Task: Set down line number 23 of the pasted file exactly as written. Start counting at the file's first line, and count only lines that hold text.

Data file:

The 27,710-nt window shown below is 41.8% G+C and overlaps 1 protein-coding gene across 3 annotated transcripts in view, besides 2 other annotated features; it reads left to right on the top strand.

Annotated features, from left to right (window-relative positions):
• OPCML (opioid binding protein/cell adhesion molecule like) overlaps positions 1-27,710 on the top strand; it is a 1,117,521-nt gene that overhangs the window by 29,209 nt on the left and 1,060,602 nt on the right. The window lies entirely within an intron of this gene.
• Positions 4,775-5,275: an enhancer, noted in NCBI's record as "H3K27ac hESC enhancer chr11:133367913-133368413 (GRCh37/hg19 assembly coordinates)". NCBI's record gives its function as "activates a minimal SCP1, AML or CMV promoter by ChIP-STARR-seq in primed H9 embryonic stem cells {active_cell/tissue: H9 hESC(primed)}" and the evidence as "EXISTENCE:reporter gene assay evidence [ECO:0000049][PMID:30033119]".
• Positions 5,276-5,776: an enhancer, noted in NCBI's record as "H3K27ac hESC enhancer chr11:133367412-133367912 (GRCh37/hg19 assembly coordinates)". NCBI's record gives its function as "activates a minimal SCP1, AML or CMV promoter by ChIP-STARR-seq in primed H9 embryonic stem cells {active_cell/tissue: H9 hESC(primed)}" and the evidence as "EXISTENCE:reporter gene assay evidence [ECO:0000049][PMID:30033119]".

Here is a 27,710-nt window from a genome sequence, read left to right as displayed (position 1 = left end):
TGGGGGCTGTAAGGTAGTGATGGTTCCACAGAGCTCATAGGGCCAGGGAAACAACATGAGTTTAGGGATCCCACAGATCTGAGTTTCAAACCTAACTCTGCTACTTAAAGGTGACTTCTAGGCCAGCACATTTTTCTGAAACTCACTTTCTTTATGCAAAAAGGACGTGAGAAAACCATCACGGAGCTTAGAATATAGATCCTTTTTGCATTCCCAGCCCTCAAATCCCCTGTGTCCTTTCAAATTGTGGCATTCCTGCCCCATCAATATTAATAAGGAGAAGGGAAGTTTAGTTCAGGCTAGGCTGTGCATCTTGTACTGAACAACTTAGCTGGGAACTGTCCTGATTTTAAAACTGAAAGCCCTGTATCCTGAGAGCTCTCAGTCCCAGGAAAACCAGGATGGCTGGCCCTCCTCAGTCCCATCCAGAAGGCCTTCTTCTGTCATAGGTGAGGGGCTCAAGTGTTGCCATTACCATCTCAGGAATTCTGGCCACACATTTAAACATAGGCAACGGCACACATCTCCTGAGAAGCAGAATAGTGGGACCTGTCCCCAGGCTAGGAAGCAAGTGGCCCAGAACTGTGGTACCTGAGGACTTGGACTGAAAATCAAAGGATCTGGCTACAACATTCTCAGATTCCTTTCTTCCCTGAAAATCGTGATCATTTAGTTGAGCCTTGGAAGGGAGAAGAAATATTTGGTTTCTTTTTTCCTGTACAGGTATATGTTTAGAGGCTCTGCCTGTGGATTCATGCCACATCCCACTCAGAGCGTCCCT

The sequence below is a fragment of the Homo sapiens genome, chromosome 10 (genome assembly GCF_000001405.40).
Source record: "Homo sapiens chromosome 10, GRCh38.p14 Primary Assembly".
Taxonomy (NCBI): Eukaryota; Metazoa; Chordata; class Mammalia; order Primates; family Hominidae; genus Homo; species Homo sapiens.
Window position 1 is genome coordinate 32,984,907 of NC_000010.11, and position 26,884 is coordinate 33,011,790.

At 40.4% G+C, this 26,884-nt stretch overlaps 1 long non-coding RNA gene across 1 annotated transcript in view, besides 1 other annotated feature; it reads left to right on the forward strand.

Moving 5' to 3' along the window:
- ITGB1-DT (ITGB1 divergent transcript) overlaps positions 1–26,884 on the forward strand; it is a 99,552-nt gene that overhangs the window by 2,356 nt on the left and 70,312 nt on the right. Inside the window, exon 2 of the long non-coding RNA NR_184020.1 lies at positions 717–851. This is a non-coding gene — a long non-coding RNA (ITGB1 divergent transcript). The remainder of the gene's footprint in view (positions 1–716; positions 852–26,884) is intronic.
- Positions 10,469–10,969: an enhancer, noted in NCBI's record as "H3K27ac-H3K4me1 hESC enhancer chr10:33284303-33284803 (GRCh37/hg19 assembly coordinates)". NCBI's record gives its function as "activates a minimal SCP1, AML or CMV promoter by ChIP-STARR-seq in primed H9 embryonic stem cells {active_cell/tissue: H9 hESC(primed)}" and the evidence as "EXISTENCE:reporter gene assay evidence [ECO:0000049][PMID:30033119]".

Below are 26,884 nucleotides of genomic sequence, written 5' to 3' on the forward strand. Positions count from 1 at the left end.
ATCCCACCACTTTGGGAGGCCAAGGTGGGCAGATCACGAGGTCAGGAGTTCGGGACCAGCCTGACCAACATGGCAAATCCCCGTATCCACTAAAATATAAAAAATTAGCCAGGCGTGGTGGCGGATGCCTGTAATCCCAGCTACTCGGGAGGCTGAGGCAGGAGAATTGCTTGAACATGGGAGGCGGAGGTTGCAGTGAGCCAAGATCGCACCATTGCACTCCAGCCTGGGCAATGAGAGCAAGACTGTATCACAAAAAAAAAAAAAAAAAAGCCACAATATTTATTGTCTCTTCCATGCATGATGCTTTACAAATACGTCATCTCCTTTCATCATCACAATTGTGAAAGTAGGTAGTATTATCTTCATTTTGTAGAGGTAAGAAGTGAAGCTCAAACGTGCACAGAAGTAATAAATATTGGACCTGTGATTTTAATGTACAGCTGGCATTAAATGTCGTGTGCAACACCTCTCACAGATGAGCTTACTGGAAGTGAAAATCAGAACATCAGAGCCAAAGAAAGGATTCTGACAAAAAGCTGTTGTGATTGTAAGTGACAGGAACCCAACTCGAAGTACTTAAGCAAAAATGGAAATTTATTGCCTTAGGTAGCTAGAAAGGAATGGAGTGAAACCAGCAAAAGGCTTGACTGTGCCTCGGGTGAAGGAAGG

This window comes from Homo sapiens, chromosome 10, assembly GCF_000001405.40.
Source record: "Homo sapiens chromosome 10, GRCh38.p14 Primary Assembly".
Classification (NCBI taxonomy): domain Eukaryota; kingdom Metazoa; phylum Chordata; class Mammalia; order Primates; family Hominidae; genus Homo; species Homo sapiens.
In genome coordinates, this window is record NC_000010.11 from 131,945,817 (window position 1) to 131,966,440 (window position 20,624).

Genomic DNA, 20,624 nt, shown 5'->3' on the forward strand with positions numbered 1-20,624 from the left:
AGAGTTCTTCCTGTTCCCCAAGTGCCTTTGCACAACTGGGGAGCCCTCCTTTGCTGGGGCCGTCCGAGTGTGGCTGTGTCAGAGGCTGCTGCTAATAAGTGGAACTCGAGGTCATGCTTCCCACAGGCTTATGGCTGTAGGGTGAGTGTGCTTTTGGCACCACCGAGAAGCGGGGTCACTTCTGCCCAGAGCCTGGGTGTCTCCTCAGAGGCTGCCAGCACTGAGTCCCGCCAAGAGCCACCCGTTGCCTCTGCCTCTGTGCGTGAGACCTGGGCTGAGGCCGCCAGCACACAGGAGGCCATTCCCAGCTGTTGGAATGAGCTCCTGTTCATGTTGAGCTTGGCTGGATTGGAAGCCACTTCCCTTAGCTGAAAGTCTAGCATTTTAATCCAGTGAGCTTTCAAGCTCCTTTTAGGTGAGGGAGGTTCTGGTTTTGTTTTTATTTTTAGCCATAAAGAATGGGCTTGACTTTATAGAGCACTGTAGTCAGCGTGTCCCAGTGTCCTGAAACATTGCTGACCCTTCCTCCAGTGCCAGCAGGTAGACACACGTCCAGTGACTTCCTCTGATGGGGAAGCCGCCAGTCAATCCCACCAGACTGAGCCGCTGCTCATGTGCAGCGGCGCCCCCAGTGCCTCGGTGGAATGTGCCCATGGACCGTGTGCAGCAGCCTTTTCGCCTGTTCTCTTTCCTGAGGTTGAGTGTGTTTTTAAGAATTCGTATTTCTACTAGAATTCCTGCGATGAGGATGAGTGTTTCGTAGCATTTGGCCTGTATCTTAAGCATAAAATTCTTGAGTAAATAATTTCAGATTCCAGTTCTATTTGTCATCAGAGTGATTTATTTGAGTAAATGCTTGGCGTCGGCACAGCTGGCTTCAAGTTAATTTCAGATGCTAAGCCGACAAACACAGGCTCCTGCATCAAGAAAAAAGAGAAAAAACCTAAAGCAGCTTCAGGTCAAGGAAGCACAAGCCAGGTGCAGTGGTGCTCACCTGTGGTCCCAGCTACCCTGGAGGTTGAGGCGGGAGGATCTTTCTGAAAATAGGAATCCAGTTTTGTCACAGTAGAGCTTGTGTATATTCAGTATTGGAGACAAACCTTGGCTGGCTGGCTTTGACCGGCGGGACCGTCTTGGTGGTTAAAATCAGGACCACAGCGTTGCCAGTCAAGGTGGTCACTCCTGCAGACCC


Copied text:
AGAGTTCTTCCTGTTCCCCAAGTGCCTTTGCACAACTGGGGAGCCCTCCTTTGCTGGGGCCGTCCGAGTGTGGCTGTGTCAGAGGCTGCTGCTAATAAGTGGAACTCGAGGTCATGCTTCCCACAGGCTTATGGCTGTAGGGTGAGTGTGCTTTTGGCACCACCGAGAAGCGGGGTCACTTCTGCCCAGAGCCTGGGTGTCTCCTCAGAGGCTGCCAGCACTGAGTCCCGCCAAGAGCCACCCGTTGCCTCTGCCTCTGTGCGTGAGACCTGGGCTGAGGCCGCCAGCACACAGGAGGCCATTCCCAGCTGTTGGAATGAGCTCCTGTTCATGTTGAGCTTGGCTGGATTGGAAGCCACTTCCCTTAGCTGAAAGTCTAGCATTTTAATCCAGTGAGCTTTCAAGCTCCTTTTAGGTGAGGGAGGTTCTGGTTTTGTTTTTATTTTTAGCCATAAAGAATGGGCTTGACTTTATAGAGCACTGTAGTCAGCGTGTCCCAGTGTCCTGAAACATTGCTGACCCTTCCTCCAGTGCCAGCAGGTAGACACACGTCCAGTGACTTCCTCTGATGGGGAAGCCGCCAGTCAATCCCACCAGACTGAGCCGCTGCTCATGTGCAGCGGCGCCCCCAGTGCCTCGGTGGAATGTGCCCATGGACCGTGTGCAGCAGCCTTTTCGCCTGTTCTCTTTCCTGAGGTTGAGTGTGTTTTTAAGAATTCGTATTTCTACTAGAATTCCTGCGATGAGGATGAGTGTTTCGTAGCATTTGGCCTGTATCTTAAGCATAAAATTCTTGAGTAAATAATTTCAGATTCCAGTTCTATTTGTCATCAGAGTGATTTATTTGAGTAAATGCTTGGCGTCGGCACAGCTGGCTTCAAGTTAATTTCAGATGCTAAGCCGACAAACACAGGCTCCTGCATCAAGAAAAAAGAGAAAAAACCTAAAGCAGCTTCAGGTCAAGGAAGCACAAGCCAGGTGCAGTGGTGCTCACCTGTGGTCCCAGCTACCCTGGAGGTTGAGGCGGGAGGATCTTTCTGAAAATAGGAATCCAGTTTTGTCACAGTAGAGCTTGTGTATATTCAGTATTGGAGACAAACCTTGGCTGGCTGGCTTTGACCGGCGGGACCGTCTTGGTGGTTAAAATCAGGACCACAGCGTTGCCAGTCAAGGTGGTCACTCCTGCAGACCC